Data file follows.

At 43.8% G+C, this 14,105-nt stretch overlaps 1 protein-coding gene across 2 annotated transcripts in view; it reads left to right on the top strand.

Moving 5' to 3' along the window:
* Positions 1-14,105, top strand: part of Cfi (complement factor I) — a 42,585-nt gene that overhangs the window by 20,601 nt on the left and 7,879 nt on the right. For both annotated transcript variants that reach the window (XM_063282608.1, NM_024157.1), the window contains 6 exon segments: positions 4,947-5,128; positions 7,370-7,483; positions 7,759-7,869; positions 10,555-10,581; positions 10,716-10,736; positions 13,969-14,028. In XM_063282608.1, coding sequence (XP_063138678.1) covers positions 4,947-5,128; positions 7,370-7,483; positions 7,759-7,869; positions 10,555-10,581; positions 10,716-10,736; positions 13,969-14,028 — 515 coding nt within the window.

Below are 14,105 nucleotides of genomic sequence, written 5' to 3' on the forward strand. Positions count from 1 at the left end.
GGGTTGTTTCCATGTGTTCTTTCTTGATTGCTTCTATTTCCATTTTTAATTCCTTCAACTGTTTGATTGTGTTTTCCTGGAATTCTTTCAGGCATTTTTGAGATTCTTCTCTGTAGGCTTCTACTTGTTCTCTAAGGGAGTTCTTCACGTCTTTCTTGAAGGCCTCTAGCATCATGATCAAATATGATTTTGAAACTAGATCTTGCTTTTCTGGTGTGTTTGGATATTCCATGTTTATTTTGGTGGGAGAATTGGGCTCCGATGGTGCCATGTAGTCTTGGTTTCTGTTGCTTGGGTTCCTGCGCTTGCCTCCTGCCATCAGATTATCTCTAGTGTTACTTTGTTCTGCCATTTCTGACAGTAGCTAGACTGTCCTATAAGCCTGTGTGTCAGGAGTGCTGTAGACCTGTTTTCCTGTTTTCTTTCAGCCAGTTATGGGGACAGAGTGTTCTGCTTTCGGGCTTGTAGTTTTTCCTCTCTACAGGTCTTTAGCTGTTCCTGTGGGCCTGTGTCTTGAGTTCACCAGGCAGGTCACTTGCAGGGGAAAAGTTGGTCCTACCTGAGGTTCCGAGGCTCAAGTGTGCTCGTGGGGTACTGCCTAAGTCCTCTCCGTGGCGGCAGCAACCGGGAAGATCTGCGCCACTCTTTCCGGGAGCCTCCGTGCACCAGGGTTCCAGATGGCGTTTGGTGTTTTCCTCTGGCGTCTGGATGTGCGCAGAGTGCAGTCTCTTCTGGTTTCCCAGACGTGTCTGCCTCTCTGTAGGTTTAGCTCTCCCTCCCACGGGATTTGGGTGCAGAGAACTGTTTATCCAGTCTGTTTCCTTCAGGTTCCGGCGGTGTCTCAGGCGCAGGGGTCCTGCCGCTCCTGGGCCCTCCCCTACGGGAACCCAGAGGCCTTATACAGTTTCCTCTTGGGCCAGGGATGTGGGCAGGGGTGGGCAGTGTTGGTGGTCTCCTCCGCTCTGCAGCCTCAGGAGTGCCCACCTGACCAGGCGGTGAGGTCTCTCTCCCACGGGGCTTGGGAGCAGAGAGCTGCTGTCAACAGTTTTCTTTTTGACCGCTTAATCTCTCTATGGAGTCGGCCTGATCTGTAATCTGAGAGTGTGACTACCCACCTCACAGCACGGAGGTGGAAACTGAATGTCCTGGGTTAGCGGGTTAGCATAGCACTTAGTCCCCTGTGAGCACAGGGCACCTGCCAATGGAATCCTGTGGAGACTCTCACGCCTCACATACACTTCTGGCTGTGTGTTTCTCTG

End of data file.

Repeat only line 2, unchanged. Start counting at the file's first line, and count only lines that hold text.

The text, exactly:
Moving 5' to 3' along the window: